Successfully rewarming a cryopreserved biological system requires warming rates orders of magnitude above the cooling rate, without temperature gradients. For example, mouse oocytes have vitrified and successfully rewarmed at rates ranging from 95 to 70,000°C/min and 610 to 118,000°C/min, respectively (Mazur and Seki, 2011). However, rewarming at high rates in the μL scale with low CPA concentrations benefit from the use of plasmonic nanomaterials, which absorb energy from a laser source and distribute it uniformly to avoid crystallization (Khosla et al., 2018; Han and Bischof, 2020). For example, Gold (Au) plasmonic nanoparticles (NPs) rewarmed vitrified biomaterial droplets and achieved warming rates up to 10,000,000°C/min, using a 1,064 nm pulsed laser in the millisecond (ms) range, with an average energy of 3 J (Khosla et al., 2018, 2020; Liu, 2020).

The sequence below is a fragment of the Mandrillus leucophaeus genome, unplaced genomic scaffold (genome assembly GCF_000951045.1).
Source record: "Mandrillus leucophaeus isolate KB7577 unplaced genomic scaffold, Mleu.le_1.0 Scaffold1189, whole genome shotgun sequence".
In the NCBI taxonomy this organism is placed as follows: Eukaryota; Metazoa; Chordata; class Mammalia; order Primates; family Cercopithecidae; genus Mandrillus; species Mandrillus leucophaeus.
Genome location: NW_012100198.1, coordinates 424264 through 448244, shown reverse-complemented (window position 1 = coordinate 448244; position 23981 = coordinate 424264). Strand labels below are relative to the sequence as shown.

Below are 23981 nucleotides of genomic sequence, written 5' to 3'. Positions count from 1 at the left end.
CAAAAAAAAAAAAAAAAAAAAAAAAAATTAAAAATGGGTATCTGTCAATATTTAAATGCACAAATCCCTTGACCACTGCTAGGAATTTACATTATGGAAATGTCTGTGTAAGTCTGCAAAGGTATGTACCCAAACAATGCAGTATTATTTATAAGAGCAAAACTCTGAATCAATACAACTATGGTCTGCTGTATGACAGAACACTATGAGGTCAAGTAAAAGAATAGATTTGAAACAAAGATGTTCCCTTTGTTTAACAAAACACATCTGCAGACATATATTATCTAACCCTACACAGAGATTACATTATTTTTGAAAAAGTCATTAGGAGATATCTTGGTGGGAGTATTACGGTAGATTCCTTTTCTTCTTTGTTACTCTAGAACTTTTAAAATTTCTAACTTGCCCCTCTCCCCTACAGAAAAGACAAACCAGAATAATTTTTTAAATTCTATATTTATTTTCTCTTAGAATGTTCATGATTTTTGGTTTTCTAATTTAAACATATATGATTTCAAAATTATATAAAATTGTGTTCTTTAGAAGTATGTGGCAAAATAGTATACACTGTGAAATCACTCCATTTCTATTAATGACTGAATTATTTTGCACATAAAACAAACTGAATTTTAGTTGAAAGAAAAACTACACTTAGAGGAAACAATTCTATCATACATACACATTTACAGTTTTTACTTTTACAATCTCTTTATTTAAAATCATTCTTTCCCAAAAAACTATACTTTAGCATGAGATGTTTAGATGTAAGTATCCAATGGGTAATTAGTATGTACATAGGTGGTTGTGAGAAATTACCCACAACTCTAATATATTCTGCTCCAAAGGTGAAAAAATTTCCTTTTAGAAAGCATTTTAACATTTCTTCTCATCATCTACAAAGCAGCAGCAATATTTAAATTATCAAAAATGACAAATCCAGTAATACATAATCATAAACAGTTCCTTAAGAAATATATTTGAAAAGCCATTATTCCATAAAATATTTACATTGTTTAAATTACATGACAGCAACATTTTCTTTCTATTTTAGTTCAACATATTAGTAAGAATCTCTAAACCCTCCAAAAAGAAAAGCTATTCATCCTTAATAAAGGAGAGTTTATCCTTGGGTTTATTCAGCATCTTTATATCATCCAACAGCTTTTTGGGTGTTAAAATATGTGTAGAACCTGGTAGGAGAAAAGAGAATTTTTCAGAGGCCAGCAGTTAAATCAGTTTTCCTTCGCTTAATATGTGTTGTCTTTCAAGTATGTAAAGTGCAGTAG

The absorption and scattering properties of a plasmonic nanomaterial serve as a crucial factor in achieving high and uniform heating rates. Tunable fabrication of Au nanomaterials facilitates the manipulation of scattering to absorption ratio, which makes them leading materials and widely used in this field of laser nanowarming (Qin and Bischof, 2012; Qin et al., 2016; Liu, 2020). For example, gold nanorods (GNRs) offer superior absorption and scattering properties at small sizes, and more specifically, in the near infrared (NIR) window (Jain et al., 2006). However, the use of Au nanomaterials requires fabrication of complex shapes like rods or shells (Oldenburg et al., 1999; Tsai et al., 2013), in order to achieve absorption in the NIR light for biological applications. Furthermore, Au NPs present poor thermal stability compared to other plasmonic materials and the complex shapes needed to absorb NIR light sometimes experience overheating and reshaping (Puértolas et al., 2015; Wei et al., 2015; Cavigli et al., 2021). This disadvantage correlates to the relatively low melting point of Au (1,000°C), which significantly reduces when nanostructured into complex shapes as a consequence of melting point depression (Jiang, Zhang and Zhao, 2003). Additionally, GNRs often require enhancement of their absorption coefficient in order to improve their photothermal efficiency (Sivapalan et al., 2012, 2013). This is due to their high scattering cross-section, compared to other materials (Ni et al., 2008; He et al., 2010), having an impact on the absorption capacity of GNRs solutions, such as in CPA solutions.